Prizes show that discovery takes inspiration plus perspiration
The 2013 Nobel Prizes in chemistry, physics and physiology or medicine are all potent reminders that science, though studded with the occasional brilliant flash of insight, almost always takes years of persistent toil to move forward.
This year’s physics laureates, Peter Higgs of the University of Edinburgh and François Englert of the Université Libre de Bruxelles, proposed in 1964 that a field permeating the universe confers mass on particles that interact with it. That insight, also reached at about the same time by others who didn’t share the prize, became instrumental in developing the standard model, a theoretical framework that encompasses all known fundamental particles and all but one of its forces (gravity).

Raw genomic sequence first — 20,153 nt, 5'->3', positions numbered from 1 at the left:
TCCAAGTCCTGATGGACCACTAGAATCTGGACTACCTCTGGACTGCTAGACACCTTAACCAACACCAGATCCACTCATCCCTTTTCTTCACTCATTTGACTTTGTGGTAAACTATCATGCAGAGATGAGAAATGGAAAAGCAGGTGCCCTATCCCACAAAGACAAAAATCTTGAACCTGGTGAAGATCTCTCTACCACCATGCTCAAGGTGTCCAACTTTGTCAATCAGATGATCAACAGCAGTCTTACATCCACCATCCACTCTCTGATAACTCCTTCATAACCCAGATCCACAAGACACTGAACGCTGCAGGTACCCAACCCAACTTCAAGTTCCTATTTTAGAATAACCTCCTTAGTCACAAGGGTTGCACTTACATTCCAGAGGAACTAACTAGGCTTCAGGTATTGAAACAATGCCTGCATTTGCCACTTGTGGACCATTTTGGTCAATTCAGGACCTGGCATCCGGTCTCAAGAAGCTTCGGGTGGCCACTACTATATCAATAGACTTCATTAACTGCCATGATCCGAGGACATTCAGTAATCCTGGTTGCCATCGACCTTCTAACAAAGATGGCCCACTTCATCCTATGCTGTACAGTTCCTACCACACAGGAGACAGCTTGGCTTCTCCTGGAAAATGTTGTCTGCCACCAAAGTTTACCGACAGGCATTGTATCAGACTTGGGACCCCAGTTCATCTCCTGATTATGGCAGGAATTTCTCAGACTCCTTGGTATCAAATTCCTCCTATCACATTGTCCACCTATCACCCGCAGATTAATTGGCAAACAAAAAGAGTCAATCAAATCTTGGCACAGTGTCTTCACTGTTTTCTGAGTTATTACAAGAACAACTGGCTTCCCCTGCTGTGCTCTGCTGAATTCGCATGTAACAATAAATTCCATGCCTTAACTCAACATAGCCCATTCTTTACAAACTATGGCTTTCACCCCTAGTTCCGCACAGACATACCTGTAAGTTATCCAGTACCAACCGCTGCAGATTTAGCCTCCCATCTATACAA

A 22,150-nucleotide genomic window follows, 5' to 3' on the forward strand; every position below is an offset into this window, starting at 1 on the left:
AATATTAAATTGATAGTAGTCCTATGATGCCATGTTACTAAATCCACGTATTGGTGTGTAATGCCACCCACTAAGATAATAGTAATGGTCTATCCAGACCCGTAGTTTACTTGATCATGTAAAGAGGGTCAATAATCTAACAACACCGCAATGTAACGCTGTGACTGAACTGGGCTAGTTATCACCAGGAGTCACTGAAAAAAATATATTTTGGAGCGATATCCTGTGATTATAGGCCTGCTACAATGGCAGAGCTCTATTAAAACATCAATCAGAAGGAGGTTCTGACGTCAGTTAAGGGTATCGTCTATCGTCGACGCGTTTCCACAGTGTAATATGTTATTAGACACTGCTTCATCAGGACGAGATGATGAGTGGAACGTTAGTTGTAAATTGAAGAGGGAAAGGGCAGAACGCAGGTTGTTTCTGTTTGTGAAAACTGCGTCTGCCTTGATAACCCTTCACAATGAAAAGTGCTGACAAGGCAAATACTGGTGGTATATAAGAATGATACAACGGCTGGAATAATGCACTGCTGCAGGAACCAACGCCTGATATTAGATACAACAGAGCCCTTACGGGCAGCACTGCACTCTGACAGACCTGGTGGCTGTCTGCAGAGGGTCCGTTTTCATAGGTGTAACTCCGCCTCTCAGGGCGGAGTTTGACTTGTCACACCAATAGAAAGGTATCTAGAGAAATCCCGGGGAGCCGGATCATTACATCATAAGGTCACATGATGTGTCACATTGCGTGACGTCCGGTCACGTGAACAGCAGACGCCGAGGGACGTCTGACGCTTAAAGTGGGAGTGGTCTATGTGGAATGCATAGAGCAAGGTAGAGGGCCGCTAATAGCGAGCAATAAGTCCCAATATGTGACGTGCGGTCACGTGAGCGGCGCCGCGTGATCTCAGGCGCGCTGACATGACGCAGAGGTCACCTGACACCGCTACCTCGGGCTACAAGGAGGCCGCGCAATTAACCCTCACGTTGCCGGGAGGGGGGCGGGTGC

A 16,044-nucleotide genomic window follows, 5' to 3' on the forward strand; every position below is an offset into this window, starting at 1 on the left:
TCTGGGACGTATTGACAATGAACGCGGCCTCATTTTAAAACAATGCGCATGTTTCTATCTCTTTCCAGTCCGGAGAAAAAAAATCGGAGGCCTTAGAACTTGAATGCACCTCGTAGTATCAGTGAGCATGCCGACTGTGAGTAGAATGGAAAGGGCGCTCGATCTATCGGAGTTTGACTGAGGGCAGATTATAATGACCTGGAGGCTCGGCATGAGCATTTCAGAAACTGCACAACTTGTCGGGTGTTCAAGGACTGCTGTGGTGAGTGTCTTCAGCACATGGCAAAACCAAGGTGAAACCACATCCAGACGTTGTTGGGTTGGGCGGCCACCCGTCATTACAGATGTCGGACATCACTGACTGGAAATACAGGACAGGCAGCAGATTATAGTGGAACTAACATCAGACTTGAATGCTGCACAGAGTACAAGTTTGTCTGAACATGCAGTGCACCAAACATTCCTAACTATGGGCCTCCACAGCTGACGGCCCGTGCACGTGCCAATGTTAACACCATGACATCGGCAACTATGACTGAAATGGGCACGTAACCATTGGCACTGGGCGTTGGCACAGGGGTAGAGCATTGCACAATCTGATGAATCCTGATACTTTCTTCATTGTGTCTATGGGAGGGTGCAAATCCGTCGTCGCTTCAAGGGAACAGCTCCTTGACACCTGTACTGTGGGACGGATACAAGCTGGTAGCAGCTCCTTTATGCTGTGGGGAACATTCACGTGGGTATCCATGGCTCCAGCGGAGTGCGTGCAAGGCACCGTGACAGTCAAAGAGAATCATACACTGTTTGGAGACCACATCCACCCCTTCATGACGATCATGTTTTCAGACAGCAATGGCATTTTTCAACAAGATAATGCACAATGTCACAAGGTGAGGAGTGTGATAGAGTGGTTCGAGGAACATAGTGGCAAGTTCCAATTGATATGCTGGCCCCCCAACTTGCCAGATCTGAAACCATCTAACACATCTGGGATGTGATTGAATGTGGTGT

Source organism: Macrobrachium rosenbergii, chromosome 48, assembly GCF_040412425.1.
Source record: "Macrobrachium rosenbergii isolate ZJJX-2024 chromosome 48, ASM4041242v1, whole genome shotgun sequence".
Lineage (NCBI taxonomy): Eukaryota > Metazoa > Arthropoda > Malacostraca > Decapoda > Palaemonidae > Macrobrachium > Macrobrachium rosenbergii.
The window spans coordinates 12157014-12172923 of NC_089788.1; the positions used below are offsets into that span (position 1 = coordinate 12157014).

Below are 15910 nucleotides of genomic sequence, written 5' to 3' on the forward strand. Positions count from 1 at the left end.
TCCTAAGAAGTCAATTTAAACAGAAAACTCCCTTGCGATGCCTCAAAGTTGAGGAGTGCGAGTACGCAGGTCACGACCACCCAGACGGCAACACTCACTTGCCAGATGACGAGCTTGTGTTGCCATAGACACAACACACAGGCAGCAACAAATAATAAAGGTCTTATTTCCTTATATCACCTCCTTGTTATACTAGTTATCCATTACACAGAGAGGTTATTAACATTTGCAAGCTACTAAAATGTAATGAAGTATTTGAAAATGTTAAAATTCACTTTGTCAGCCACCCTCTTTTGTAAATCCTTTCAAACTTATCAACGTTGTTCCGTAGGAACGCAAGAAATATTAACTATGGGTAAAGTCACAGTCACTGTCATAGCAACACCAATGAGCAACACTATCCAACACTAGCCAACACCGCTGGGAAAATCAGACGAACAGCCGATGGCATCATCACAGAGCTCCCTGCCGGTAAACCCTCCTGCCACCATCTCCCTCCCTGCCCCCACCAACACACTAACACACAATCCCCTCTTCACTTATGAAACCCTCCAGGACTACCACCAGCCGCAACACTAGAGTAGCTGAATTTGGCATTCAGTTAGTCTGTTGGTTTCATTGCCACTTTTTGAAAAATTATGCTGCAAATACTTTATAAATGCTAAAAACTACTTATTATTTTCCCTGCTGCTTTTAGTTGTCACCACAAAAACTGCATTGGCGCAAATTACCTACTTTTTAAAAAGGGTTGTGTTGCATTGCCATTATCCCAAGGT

Though deep, Englert and Higgs’ insight wasn’t enough to merit a Nobel on its own. It took almost 50 years for experimental physicists — thousands of them — to develop a particle